Samurai Warriors 5 (Nintendo Switch) Review

By Justin Prinsloo 18.06.2022

Review for Samurai Warriors 5 on Nintendo Switch

Samurai Warriors 5, like Dynasty Warriors 9 before it, is a soft reboot of one of the forerunners in the musou genre. With a downscaled and more intimate scope that focuses on Nobunaga's rise to prominence, Omega Force has shown once again that the developer is no stranger to taking risks with the well-established franchises under its care. Can this new-look musou deliver where it counts?

Samurai Warriors 5 is a departure for the series in many ways. Beyond the new cel-shaded graphics - which, it must be said, are a treat to look at and a great design choice - Omega Force has sought to refresh the series with this latest entry, which forms a sort of soft reboot of the franchise.

The new graphical style is perfect for the series, not only refreshing a tired aesthetic but also allowing the title to run on the Nintendo Switch. Sadly, performance on the platform is still middling at best; textures are massively downgraded from the other console versions, and while the frame rate is mostly okay, dips are far too common, which is a no-no for the high-octane action of a musou.

The combat itself has been overhauled, resulting in an experience that requires a more measured and thoughtful approach to encounters. Blocking and dodging enemy officers' attacks has become vital, which can break up the more mindless button mashing you can get away with when scything through regular foot soldiers.

Screenshot for Samurai Warriors 5 on Nintendo Switch

On the whole, Samurai Warriors 5 is mostly what is expected from a musou gameplay-wise. The genre is all about washing enemies away beneath a barrage of hyperactive attacks and, aside from the above-mentioned enemy officer encounters, this is pretty much what you are getting. There is a caveat, though, in that the title takes a big risk by offering a slow start to this formula.

It is in this slow start, which sees a low-levelled Nobunaga played for the opening few missions before gradually unlocking more characters and moves, that the developer's academic knowledge of the genre shines through. "Here, we can strip this genre back to its fundamental parts and still make a serviceable musou experience," the opening hour or so of the game seems to gloat. Sadly, this makes Samurai Warriors 5 feel overthought despite its diminished scale.

Screenshot for Samurai Warriors 5 on Nintendo Switch

The story centres around Nobunaga Oda's ascension to power in Japan, as well as the duality of his relationship with Mitsuhide Akechi. Both characters have their own campaign routes which focus on their distinct perspectives of the same events. The Nobunaga of Samurai Warriors 5 is less experienced, more prone to error - but also more human and playful as a result. He is less jaded than his representation in previous Samurai Warriors entries, and it is a fresh take on a well-known character.

However, this more intimate portrayal of the core characters means the scope isn't as big as Samurai Warriors 4, nor as compelling. There's sadly no Chronicle Mode - one of SW4's highlights - with only two modes to speak of. Musou Mode is the story campaign, while Citadel Mode is a base defence-style offering where materials are acquired to upgrade various facilities across both modes. These include a blacksmith, a shop, stables and a dojo, and their level carries across both modes also. With an increased facility level comes greater upgrade potential for the mechanics that rely on them. For example, weapons can be altered at the blacksmith, horses upgraded at the stable, playable characters levelled up at the dojo… you get the idea.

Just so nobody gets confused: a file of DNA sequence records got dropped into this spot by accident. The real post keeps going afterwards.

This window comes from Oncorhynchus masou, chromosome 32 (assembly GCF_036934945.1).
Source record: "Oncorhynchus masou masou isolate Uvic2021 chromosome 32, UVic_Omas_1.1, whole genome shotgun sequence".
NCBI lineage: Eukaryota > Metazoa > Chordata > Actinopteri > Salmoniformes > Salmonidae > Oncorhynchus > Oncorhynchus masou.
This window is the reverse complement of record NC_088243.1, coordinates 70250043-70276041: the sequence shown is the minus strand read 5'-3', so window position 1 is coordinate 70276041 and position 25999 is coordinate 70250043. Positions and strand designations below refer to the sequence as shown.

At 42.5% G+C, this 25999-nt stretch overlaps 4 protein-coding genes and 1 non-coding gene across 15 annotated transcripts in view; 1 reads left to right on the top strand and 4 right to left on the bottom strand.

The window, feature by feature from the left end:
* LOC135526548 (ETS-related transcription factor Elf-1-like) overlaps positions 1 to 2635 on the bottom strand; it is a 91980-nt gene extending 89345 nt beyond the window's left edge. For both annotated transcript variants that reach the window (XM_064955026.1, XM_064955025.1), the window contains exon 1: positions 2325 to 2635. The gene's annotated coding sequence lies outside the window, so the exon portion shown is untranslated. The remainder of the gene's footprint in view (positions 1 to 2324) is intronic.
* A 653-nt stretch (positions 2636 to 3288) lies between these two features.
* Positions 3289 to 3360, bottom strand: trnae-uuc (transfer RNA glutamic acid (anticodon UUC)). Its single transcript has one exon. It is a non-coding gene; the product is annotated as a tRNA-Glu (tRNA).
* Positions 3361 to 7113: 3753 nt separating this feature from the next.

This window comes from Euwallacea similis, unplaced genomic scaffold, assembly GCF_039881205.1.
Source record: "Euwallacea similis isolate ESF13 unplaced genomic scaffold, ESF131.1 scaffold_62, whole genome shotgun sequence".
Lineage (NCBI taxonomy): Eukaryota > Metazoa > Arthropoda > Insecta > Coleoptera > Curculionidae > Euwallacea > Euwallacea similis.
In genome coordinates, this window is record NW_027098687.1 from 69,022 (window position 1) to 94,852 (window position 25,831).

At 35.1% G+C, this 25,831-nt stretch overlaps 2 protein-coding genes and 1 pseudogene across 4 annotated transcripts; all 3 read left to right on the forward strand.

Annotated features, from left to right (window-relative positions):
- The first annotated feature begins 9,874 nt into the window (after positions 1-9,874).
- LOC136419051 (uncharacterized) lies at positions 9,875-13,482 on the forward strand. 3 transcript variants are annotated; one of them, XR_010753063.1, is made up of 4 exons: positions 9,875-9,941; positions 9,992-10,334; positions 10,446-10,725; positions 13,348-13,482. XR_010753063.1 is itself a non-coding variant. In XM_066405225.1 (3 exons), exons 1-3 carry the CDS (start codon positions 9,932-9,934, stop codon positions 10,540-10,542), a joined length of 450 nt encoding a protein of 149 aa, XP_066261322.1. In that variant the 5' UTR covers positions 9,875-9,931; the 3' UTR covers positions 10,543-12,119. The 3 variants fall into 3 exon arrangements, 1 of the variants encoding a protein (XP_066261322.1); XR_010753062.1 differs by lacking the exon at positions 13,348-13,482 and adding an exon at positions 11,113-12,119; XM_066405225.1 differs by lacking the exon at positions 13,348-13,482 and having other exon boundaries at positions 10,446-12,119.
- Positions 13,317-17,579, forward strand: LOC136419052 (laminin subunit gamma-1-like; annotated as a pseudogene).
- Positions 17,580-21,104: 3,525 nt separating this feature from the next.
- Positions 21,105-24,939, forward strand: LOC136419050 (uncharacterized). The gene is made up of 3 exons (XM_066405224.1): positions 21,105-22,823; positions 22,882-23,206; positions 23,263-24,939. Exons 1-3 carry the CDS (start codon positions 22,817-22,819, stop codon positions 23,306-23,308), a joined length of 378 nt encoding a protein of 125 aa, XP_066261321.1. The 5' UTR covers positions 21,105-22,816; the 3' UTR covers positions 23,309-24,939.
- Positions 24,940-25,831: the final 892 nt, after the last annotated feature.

This results in an interesting gameplay flow - the two modes rely on each other and it is encouraged that they are played alongside each other. This is not very practical in practice, though, as Citadel Mode is a dry and mindless experience - even by musou standards.

Screenshot for Samurai Warriors 5 on Nintendo Switch

There is a simplicity about a good musou that just isn't captured in Samurai Warriors 5. There's a large cast of characters to be sure, including new and returning faces (albeit younger versions of them), but they feel redundant given that any weapon can be equipped to any character, sapping them of their individuality in combat. Aside from a handful of unique moves that each character has with their "preferred" weapon, the move list for the weapons is the same across all characters.

Samurai Warriors 5 can still be enjoyable enough in small doses. There is couch co-op to enjoy with a friend, and the ability to switch between two characters on the battlefield when playing solo adds an element of strategy which lifts it above a mindless button masher. If you were hoping that Samurai Warriors 5 is the evolution of the genre we've been waiting for, though, you may be left disappointed.

Screenshot for Samurai Warriors 5 on Nintendo Switch

Cubed3 Rating

Rated 4 out of 10


Samurai Warriors 5 is a minimised musou that's been stripped back to its most fundamental parts. Perhaps this deconstruction was meant to revitalise interest in the genre, but it sadly leaves it feeling flat and mediocre. Omega Force hasn't forgotten how to make a musou, though; that much shines through in the combat which at times shows flickers of promise. There's just not enough to see and do here, and it becomes repetitive far too quickly. This, coupled with the fluctuating Nintendo Switch performance, makes it difficult to recommend.


Omega Force


Koei Tecmo





C3 Score

Rated $score out of 10  4/10

Reader Score

Rated $score out of 10  0 (0 Votes)

European release date Out now   North America release date Out now   Japan release date Out now   Australian release date Out now   


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